Record snowfall hits parts of Midwest as storm strikes East Coast


ABC News(NEW YORK) — A classic strong fall storm is moving through the Northeast U.S. Friday morning — the same storm that brought snow to the Midwest on Halloween, as well as severe storms along its cold front on Thursday afternoon and evening across the eastern U.S.Chicago saw a high of 35 degrees on Thursday, making it the third coldest Halloween high since 1871 and the coldest Halloween since 1917. Chicago also set a new record for Halloween with snowfall, receiving 3.4” of snow. With 5.1” of new snow in Madison, Wisconsin, their monthly total is now 8.1” of snow, which is now their snowiest October on record.There were more than 200 reports of damaging winds across a large part of the East Coast on Thursday afternoon into Friday morning. Wind gusts of 65 mph were reported in Ocean County, New Jersey, earlier Friday morning.Duxbury, Massachusetts, has reported a 54 mph wind gust and WABC-TV in New York is reporting downed trees and powerlines in parts of the New York city metropolitan area Friday morning.Elsewhere, 5″ of rain fell in Central New York resulting in a flash flood emergency for parts of Herkimer County, where there were reports of flooded roadways and downed power lines and trees. There were also a number of water rescues throughout the night.Heavy rain has caused streams and rivers to rise in parts of New York, and some flooding will be an issue in parts of the state throughout Friday.The weather has also caused power outages across New York state, where 216,493 customers were without power as of early Friday morning. Pennsylvania also had 202,084 customers out, with 84,133 without power in Connecticut and 63,496 in Virginia. On the West Coast, California had 72,070 customers without power, mostly due to the ongoing wildfires.Ahead of an upcoming cold front, temperatures Thursday surged into the 60s and 70s along the East Coast. On Friday, temperatures in some regions will be stuck in the 40s and 50s. Cleveland Thursday reached 65 degrees, whereas on Friday they will only reach 42.On Friday morning, precipitation will move northeastward and away from the U.S. Some lingering showers can be expected in parts of the interior Northeast. However, winds will be significant through much of the day Friday — especially in parts of New York close to the Great Lakes, where wind gusts could reach 65 mph.Wind alerts are in effect for a large part of the Northeast, including the cities of New York and Boston, where wind gusts could reach 45 mph Friday morning. Downed trees, downed power lines, flight delays and rail delays will be possible Friday in the Northeast.Behind this storm, the cold air is surging across the entire Central U.S. Wind chills Friday morning are in the 20s even in parts of Oklahoma and Texas. Atlanta even has a wind chill of 26 Friday morning.In Chicago and Green Bay, wind chills are in the teens. In Ohio Thursday, people were likely in short-sleeved shirts with temperatures in the 60s; on Friday morning, winter jackets are out as wind chills are in the 20s.While the core of the cold does not reach the East, we’re still looking at widespread wind chills in the 30s up and down the East Coast for Saturday. It will definitely be the coldest winds seen so far this year.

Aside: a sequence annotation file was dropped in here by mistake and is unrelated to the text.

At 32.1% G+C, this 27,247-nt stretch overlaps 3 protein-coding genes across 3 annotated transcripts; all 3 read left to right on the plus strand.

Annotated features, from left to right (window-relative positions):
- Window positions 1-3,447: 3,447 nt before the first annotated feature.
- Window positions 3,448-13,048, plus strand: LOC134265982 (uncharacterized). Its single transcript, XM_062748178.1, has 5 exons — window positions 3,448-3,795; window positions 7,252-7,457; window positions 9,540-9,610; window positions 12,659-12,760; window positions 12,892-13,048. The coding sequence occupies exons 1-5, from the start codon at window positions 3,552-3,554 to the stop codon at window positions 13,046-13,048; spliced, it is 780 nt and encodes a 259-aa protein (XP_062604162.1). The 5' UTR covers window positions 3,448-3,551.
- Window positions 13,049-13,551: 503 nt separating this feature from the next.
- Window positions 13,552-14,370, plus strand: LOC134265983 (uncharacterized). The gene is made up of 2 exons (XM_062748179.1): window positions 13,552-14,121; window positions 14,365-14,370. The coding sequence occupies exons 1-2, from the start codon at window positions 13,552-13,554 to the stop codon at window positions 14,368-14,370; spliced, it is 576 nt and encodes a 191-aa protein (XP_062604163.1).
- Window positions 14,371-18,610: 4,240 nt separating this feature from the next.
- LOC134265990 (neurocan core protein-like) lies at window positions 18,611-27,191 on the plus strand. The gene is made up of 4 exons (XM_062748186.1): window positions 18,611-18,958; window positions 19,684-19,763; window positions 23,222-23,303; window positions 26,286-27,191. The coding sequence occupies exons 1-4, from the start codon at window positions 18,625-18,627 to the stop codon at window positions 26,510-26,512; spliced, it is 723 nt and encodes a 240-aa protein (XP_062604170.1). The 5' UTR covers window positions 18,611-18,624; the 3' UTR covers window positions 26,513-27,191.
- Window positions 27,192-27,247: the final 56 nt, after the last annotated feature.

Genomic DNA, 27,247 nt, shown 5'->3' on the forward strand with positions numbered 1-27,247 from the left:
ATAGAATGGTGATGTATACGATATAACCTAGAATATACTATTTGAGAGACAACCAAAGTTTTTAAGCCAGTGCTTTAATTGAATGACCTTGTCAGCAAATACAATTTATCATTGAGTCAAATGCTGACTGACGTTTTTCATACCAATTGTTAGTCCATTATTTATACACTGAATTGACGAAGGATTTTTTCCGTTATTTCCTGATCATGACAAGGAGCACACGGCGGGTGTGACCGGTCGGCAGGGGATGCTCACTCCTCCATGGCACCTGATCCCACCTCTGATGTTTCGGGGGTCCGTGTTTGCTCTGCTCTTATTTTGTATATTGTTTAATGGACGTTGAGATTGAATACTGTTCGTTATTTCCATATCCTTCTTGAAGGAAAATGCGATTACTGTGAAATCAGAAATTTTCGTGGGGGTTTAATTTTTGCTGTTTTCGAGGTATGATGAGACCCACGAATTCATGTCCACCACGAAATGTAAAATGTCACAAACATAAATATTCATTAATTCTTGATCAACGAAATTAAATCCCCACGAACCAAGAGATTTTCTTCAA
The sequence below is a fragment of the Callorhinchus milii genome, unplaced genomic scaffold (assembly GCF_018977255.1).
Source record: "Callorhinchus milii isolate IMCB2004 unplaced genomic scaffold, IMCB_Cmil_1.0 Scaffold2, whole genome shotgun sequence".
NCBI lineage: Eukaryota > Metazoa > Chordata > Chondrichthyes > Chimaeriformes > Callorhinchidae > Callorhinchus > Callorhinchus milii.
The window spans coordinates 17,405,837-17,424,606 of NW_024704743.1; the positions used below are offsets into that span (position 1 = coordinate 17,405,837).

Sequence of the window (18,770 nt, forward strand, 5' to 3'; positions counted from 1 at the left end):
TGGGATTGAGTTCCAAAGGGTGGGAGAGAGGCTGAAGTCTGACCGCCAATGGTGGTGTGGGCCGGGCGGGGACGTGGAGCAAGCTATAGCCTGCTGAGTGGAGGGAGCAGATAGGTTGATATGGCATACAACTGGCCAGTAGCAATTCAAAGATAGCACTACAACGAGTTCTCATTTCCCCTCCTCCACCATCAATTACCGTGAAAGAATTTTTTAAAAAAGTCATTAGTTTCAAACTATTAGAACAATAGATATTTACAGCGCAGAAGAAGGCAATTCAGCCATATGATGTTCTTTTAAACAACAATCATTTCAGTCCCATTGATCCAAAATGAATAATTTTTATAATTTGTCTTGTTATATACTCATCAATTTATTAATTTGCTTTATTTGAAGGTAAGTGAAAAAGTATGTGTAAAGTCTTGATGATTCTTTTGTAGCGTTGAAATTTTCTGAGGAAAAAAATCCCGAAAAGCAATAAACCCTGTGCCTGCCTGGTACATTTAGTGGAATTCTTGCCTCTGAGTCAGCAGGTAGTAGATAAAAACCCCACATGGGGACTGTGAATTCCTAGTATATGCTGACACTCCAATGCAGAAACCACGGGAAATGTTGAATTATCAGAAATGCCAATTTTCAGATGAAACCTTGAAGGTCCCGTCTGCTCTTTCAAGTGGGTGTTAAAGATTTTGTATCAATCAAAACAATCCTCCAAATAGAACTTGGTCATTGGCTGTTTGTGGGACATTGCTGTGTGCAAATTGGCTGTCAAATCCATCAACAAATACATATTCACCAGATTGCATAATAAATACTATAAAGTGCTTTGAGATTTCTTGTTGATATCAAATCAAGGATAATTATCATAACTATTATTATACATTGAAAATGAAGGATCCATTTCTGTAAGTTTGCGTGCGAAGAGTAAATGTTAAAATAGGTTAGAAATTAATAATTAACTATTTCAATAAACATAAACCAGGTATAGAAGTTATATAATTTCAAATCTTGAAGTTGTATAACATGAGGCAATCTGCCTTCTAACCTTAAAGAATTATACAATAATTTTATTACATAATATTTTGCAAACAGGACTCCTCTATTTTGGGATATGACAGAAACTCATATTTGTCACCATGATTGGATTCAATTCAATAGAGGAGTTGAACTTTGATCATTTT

In California, meanwhile, the Santa Ana winds are beginning to subside, but there is still some critical fire danger in Southern California Friday, with still very dry, gusty winds likely.The Maria fire in Santa Paula, California, exploded to 5,000 acres overnight. Wind gusts at the Maria fire in Ventura County are over 30 mph Friday morning as the Maria fire spreads in the direction where relative humidity values are as low as 6%.There is still critical fire weather conditions Friday in parts of Southern California, but the good news is the winds are not nearly as strong as Wednesday and Thursday. However, it is still gusty and still very dry.Wind gusts Friday could reach 35 mph in parts of Los Angeles and Ventura County, and relative humidity could be as low as 4%. Copyright © 2019, ABC Audio. All rights reserved.